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196 Publications

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    03/09/20 | Basement Membrane Regulates Fibronectin Organization Using Sliding Focal Adhesions Driven by a Contractile Winch
    Jiaoyang Lu , Andrew D. Doyle , Yoshinari Shinsato , Shaohe Wang , Molly A. Bodendorfer , Minhua Zheng , Kenneth M. Yamada
    Developmental Cell. 03/2020;52:631-646.e4. doi:

    Summary We have discovered that basement membrane and its major components can induce rapid, strikingly robust fibronectin organization. In this new matrix assembly mechanism, α5β1 integrin-based focal adhesions slide actively on the underlying matrix toward the ventral cell center through the dynamic shortening of myosin IIA-associated actin stress fibers to drive rapid fibronectin fibrillogenesis distal to the adhesion. This mechanism contrasts with classical fibronectin assembly based on stable or fixed-position focal adhesions containing αVβ3 integrins plus α5β1 integrin translocation into proximal fibrillar adhesions. On basement membrane components, these sliding focal adhesions contain standard focal adhesion constituents but completely lack classical αVβ3 integrins. Instead, peripheral α3β1 or α2β1 adhesions mediate initial cell attachment but over time are switched to α5β1 integrin-based sliding focal adhesions to assemble fibronectin matrix. This basement-membrane-triggered mechanism produces rapid fibronectin fibrillogenesis, providing a mechanistic explanation for the well-known widespread accumulation of fibronectin at many organ basement membranes.

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    03/06/20 | A large genomic insertion containing a duplicated follistatin gene is linked to the pea aphid male wing dimorphism.
    Li B, Bickel RD, Parker BJ, Saleh Ziabari O, Liu F, Vellichirammal NN, Simon J, Stern DL, Brisson JA
    eLife. 2020 Mar 06;9:. doi: 10.7554/eLife.50608

    Wing dimorphisms have long served as models for examining the ecological and evolutionary tradeoffs associated with alternative phenotypes. Here, we investigated the genetic cause of the pea aphid () male wing dimorphism, wherein males exhibit one of two morphologies that differ in correlated traits that include the presence or absence of wings. We mapped this trait difference to a single genomic region and, using third generation, long-read sequencing, we identified a 120 kb insertion in the wingless allele. This insertion includes a duplicated gene, which is a strong candidate gene in the minimal mapped interval to cause the dimorphism. We found that both alleles were present prior to pea aphid biotype lineage diversification, we estimated that the insertion occurred millions of years ago, and we propose that both alleles have been maintained in the species, likely due to balancing selection.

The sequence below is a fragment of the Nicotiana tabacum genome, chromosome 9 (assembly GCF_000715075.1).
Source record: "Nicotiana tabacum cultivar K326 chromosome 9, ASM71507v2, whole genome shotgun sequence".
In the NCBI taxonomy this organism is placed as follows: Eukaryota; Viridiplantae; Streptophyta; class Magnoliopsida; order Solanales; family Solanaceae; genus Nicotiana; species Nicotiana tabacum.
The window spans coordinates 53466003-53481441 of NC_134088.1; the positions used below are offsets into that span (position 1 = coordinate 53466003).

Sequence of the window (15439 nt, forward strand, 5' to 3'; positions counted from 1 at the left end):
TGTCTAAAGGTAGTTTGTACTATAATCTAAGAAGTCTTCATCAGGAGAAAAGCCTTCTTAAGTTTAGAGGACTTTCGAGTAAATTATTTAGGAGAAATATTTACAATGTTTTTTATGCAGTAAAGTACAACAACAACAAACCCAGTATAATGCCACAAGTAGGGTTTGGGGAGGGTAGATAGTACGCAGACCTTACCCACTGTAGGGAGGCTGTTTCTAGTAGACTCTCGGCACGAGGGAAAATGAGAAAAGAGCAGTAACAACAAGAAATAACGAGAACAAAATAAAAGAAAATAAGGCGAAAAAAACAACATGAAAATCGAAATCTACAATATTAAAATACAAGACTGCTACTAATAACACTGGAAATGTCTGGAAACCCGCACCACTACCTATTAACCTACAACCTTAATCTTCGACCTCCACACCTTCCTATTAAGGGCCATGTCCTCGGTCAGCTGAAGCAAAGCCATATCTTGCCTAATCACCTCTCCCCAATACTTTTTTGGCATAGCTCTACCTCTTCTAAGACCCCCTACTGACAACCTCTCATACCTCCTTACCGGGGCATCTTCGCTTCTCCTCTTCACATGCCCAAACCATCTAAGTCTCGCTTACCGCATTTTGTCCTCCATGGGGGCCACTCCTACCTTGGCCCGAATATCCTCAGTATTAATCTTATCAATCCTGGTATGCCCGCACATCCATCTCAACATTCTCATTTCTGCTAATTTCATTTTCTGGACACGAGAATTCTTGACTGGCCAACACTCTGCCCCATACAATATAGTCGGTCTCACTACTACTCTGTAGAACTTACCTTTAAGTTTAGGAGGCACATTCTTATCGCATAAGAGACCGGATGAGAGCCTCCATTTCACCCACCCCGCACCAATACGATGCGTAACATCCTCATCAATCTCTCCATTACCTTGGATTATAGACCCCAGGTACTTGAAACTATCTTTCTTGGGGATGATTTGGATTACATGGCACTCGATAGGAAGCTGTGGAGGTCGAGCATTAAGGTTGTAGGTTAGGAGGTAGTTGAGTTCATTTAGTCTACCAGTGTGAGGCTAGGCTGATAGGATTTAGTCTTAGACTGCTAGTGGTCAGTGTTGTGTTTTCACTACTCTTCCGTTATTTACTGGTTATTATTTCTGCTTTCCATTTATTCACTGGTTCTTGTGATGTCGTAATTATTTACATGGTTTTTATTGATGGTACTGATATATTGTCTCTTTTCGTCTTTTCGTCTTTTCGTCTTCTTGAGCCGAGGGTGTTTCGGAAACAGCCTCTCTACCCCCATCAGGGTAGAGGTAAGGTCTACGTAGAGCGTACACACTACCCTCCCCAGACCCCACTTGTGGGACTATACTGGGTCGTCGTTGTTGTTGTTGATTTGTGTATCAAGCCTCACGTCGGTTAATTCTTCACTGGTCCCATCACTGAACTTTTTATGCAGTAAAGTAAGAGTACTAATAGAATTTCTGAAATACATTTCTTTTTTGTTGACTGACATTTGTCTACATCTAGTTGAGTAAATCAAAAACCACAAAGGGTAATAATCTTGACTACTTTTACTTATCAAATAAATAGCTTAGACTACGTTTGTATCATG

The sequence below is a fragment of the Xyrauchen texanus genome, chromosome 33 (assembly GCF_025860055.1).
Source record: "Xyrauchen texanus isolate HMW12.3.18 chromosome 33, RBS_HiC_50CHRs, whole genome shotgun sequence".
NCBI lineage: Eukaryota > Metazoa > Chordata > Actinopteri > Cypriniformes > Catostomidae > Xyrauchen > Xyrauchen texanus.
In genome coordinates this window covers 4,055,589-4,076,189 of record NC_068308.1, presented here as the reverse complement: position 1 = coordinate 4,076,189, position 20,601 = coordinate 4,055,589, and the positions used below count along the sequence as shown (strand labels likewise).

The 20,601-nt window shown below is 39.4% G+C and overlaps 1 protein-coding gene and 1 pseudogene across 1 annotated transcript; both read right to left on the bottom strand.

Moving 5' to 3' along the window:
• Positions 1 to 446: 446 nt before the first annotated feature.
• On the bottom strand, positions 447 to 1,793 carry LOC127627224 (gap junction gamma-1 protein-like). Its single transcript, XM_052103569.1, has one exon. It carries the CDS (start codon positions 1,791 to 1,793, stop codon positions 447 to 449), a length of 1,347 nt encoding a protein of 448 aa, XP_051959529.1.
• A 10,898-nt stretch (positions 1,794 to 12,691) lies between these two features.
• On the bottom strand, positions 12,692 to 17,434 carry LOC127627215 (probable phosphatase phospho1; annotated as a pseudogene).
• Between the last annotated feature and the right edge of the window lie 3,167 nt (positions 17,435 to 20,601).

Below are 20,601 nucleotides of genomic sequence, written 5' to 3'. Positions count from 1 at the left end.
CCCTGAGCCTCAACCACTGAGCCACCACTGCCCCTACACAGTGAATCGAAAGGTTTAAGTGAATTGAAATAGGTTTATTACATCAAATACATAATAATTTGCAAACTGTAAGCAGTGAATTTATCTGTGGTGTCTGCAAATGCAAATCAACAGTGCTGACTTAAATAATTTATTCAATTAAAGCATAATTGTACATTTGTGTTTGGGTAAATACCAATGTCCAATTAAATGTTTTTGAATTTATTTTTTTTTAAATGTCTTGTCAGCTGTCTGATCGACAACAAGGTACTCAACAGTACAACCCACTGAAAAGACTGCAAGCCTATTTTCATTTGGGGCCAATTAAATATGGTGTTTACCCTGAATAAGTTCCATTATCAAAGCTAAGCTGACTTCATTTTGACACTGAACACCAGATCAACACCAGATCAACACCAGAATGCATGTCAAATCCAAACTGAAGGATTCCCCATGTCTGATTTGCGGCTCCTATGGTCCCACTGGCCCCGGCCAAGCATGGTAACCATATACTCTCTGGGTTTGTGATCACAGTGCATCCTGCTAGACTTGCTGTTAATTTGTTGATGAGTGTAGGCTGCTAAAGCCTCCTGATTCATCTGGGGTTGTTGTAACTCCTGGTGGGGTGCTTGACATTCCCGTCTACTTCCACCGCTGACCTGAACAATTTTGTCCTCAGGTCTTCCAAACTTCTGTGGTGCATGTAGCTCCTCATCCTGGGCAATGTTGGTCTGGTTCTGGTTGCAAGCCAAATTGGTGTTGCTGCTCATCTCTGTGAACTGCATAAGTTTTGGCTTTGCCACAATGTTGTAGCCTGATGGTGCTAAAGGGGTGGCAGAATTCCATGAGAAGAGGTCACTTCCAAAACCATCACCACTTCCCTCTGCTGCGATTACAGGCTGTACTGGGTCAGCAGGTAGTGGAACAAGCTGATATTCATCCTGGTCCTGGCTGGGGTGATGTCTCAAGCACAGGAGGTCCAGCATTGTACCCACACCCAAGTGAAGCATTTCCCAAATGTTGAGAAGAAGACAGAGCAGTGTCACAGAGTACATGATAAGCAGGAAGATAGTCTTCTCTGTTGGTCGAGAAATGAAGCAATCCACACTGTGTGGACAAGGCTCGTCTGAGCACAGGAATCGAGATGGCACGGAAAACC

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    03/04/20 | Recurrent interactions in local cortical circuits.
    Peron S, Pancholi R, Voelcker B, Wittenbach JD, Ólafsdóttir HF, Freeman J, Svoboda K
    Nature. 2020 Mar 04;579(7798):256-59. doi: 10.1038/s41586-020-2062-x

    Most cortical synapses are local and excitatory. Local recurrent circuits could implement amplification, allowing pattern completion and other computations. Cortical circuits contain subnetworks that consist of neurons with similar receptive fields and increased connectivity relative to the network average. Cortical neurons that encode different types of information are spatially intermingled and distributed over large brain volumes, and this complexity has hindered attempts to probe the function of these subnetworks by perturbing them individually. Here we use computational modelling, optical recordings and manipulations to probe the function of recurrent coupling in layer 2/3 of the mouse vibrissal somatosensory cortex during active tactile discrimination. A neural circuit model of layer 2/3 revealed that recurrent excitation enhances sensory signals by amplification, but only for subnetworks with increased connectivity. Model networks with high amplification were sensitive to damage: loss of a few members of the subnetwork degraded stimulus encoding. We tested this prediction by mapping neuronal selectivity and photoablating neurons with specific selectivity. Ablation of a small proportion of layer 2/3 neurons (10-20, less than 5% of the total) representing touch markedly reduced responses in the spared touch representation, but not in other representations. Ablations most strongly affected neurons with stimulus responses that were similar to those of the ablated population, which is also consistent with network models. Recurrence among cortical neurons with similar selectivity therefore drives input-specific amplification during behaviour.

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    03/03/20 | Functional Diversity of Glycinergic Commissural Inhibitory Neurons in Larval Zebrafish
    Chie Satou , Takumi Sugioka , Yuto Uemura , Takashi Shimazaki , Pawel Zmarz , Yukiko Kimura , Shin-ichi Higashijima
    Cell Reports. 03/2020;30:3036-3050.e4. doi:

    Summary Commissural inhibitory neurons in the spinal cord of aquatic vertebrates coordinate left-right body alternation during swimming. Their developmental origin, however, has been elusive. We investigate this by comparing the anatomy and function of two commissural inhibitory neuron types, dI6dmrt3a and V0d, derived from the pd6 and p0 progenitor domains, respectively. We find that both of these commissural neuron types have monosynaptic, inhibitory connections to neuronal populations active during fictive swimming, supporting their role in providing inhibition to the contralateral side. V0d neurons tend to fire during faster and stronger movements, while dI6dmrt3a neurons tend to fire more consistently during normal fictive swimming. Ablation of dI6dmrt3a neurons leads to an impairment of left-right alternating activity through abnormal co-activation of ventral root neurons on both sides of the spinal cord. Our results suggest that dI6dmrt3a and V0d commissural inhibitory neurons synergistically provide inhibition to the opposite side across different swimming behaviors.